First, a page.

Velvet swimming crab

Velvet swimming crabThe British Isles are home to 65 species of crab, some of which will be familiar to those of us whose childhood visits to the coast featured a reel of string, a hag stone, a rasher of bacon and a bucket of seawater. It has been a long time since I went ‘crabbing’, but I might have a go this summer for old times’ sakes, to see if I can encounter the devil-eyed, feisty velvet swimming crab (Necora puber).

The largest and fastest of our swimming crabs, the velvet crab has specially adapted paddle-shaped back legs allowing it to propel through the water at speed, and it is covered in velvety, downy hair. This furry exoskeleton gives it a beige, sandy appearance, but underneath it has striking patterns which show up on its legs and claws rather like dark tattoos. The carapace (round bit of the body) reaches around 4 inches in width. Its slim but powerful claws are a stunning shade of lapis lazuli blue, and it has bright red eyes, earning it another nickname of devil crab.

Velvet crabs live in shore and rockpool crevices, and amongst weeds and rocks. They can be found from the shoreline right out to a depth of 60-80m and are quite sedentary, never moving more than a hundred metres or so from their home habitat. Here they browse on brown algae, and hunt for hermit crabs, prawns, small fish and marine molluscs. Their claws, not quite capable of the clam-cracking power of the larger crabs and crustaceans, are designed to patiently nip little pieces out of shelled prey.

Like other crustaceans, crabs have to go through moulting, whereby their hard exoskeleton falls off and is replaced by a softer version underneath that hardens over time. In spring and summer this coincides with breeding time, because the female has to be in moult in order to mate. A male will sometimes proactively capture a female and cradle her underneath his body until she moults. Nice to know she has a choice in the matter!

This crab has a reputation for being particularly crabby (excuse the pun). A scuba-diving website describes their behaviour as “unlikely to do harm, but will have a go nonetheless”. Known as the fighter crab to fishermen, they do not take kindly to disturbance above or below the water, moving with surprising speed and nipping with ferocity. Most crab species can be handled if you grasp them either side of the carapace, which ensures the crab can’t reach you with its claws, and after some feeble protest, they usually just give up and let their legs hang. Not this one, though – the velvet crab has fury and skill, and it can contort itself to deliver an eyewatering pinch.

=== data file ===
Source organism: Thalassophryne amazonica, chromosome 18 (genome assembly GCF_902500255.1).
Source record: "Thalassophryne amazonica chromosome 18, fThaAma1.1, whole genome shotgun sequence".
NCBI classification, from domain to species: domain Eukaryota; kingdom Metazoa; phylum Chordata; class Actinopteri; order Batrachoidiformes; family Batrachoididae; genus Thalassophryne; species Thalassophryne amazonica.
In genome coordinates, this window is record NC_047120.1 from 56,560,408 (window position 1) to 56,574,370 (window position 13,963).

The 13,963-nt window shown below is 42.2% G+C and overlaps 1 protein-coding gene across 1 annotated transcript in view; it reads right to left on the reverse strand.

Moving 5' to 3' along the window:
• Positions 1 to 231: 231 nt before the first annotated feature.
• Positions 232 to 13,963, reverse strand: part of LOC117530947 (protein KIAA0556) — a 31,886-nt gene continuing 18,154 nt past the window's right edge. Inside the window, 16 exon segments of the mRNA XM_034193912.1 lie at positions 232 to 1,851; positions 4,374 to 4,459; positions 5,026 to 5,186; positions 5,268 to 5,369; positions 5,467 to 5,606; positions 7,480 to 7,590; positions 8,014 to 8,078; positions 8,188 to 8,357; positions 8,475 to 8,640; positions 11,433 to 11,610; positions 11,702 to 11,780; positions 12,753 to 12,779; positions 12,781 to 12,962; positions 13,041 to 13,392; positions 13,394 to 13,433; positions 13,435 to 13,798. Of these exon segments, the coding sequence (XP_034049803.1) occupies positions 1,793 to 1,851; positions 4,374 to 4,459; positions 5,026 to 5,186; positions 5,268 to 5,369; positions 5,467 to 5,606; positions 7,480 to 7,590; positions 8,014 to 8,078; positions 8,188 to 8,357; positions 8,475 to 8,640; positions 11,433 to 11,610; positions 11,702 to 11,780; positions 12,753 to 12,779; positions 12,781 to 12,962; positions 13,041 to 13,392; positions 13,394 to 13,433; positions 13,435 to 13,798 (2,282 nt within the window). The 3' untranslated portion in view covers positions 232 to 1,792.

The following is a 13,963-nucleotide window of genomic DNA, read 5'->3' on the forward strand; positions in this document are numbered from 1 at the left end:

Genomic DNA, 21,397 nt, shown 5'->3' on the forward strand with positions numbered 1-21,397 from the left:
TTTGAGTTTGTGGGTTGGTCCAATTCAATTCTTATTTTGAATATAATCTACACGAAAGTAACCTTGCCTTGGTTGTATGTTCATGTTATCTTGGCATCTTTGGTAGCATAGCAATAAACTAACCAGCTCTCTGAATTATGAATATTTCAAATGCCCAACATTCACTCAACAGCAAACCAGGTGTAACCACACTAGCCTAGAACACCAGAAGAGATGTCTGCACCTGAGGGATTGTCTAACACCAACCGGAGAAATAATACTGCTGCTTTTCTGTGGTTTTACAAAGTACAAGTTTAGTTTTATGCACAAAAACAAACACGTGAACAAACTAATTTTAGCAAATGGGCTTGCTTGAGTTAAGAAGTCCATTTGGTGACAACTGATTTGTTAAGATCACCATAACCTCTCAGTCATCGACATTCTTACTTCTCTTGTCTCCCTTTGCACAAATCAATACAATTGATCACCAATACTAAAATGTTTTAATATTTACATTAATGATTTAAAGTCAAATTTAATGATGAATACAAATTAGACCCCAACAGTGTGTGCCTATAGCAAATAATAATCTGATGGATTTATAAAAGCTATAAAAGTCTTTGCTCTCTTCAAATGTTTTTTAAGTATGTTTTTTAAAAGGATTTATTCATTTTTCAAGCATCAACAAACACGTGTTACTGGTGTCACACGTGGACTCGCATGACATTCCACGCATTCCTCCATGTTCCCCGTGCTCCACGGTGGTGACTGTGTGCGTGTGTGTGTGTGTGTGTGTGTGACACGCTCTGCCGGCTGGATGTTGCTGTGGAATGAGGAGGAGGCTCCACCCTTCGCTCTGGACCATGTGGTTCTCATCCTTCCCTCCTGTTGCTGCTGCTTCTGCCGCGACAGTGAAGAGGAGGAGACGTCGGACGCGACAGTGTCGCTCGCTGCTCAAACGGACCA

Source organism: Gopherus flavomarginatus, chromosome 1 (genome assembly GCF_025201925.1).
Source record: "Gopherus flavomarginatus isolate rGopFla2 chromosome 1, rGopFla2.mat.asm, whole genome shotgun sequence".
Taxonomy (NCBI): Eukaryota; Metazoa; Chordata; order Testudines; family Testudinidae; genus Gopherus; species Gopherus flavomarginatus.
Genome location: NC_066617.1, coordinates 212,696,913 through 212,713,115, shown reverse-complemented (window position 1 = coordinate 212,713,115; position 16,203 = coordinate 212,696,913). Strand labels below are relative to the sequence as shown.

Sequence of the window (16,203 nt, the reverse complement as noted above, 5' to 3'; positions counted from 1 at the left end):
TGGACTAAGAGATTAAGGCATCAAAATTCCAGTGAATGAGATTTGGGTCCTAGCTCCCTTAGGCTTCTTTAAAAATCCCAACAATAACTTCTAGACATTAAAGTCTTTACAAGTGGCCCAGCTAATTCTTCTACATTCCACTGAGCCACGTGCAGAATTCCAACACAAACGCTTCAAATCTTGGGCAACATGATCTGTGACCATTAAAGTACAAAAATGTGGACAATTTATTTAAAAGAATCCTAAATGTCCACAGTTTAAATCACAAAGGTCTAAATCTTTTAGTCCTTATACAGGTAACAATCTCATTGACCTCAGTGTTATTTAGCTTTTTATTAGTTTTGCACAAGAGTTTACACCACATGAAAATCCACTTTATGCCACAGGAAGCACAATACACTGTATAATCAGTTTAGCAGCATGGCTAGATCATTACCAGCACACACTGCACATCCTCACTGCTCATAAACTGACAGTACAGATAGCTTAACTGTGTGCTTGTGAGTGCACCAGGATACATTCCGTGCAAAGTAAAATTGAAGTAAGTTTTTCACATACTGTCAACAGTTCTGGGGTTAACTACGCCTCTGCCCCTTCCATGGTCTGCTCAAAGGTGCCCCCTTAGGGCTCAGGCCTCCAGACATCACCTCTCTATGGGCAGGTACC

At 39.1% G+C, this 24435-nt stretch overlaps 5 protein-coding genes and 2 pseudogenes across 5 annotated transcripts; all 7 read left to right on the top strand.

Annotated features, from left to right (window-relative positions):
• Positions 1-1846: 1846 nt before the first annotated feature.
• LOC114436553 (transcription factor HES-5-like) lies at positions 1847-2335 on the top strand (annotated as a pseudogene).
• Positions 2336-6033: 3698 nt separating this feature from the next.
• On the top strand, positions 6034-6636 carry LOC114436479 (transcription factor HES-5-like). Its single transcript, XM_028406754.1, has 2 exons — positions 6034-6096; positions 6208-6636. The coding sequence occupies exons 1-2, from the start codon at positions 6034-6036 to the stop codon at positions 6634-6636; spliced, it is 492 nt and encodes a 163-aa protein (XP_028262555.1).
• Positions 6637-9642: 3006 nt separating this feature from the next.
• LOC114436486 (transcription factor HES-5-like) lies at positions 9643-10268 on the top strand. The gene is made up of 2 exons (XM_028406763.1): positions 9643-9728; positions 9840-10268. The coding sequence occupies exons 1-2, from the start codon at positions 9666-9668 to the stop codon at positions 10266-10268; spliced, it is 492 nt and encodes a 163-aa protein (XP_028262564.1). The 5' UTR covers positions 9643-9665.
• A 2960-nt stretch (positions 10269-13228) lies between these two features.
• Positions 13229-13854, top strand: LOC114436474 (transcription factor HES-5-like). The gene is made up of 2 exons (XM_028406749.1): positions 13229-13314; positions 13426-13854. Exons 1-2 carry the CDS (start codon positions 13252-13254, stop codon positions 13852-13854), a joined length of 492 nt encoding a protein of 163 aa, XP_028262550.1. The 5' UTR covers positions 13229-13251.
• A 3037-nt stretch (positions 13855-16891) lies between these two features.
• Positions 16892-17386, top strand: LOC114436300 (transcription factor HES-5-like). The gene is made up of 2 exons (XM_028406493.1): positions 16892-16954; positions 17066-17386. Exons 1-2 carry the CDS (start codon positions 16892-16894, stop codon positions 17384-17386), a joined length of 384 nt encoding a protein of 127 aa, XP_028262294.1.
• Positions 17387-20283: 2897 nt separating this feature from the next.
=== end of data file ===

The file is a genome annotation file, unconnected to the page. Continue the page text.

To be fair, if I thought I was going to be eaten I would put up a heck of a fight, and its fears are not unfounded: we do eat this species in considerable quantities in Europe.

Though fiddlier to prepare than the larger edible brown crab (Cancer pagurus), velvet crab meat is apparently very delicious. They are caught in crab fisheries in Cornwall, Northern Ireland and Scotland largely as pot bycatch alongside edible brown crabs, though in some areas they are specifically targeted. Thousands of tonnes of velvet crabs are exported live in lorries to France and Spain, where there is a buoyant market for them. Here’s a slightly illogical scenario: next time you’re enjoying a seafood platter in the southern Mediterranean, there’s every chance the crab you’re eating is from British home waters!

Luckily, the British velvet crab fisheries are considered sustainable by the Marine Conservation Society, and there are rules surrounding the return of smaller crabs and egg-carrying (‘berried’) females. Velvet crabs have a good reproduction rate, with up to 250,000 eggs produced per female per season. They are thought to live around five years in the wild, so there’s a good chance a female can release a million hopeful offspring in her lifetime.

So there we have a glimpse of the life of a feisty, fecund and commercially important crustacean, whom I have come to healthily respect. Better take glove protection if I am going to try to encounter one during my next crabbing trip!

Jess Brooks

Photo credit: Portosub

Please donate today and help us undertake leading research, challenge misinformation and promote what works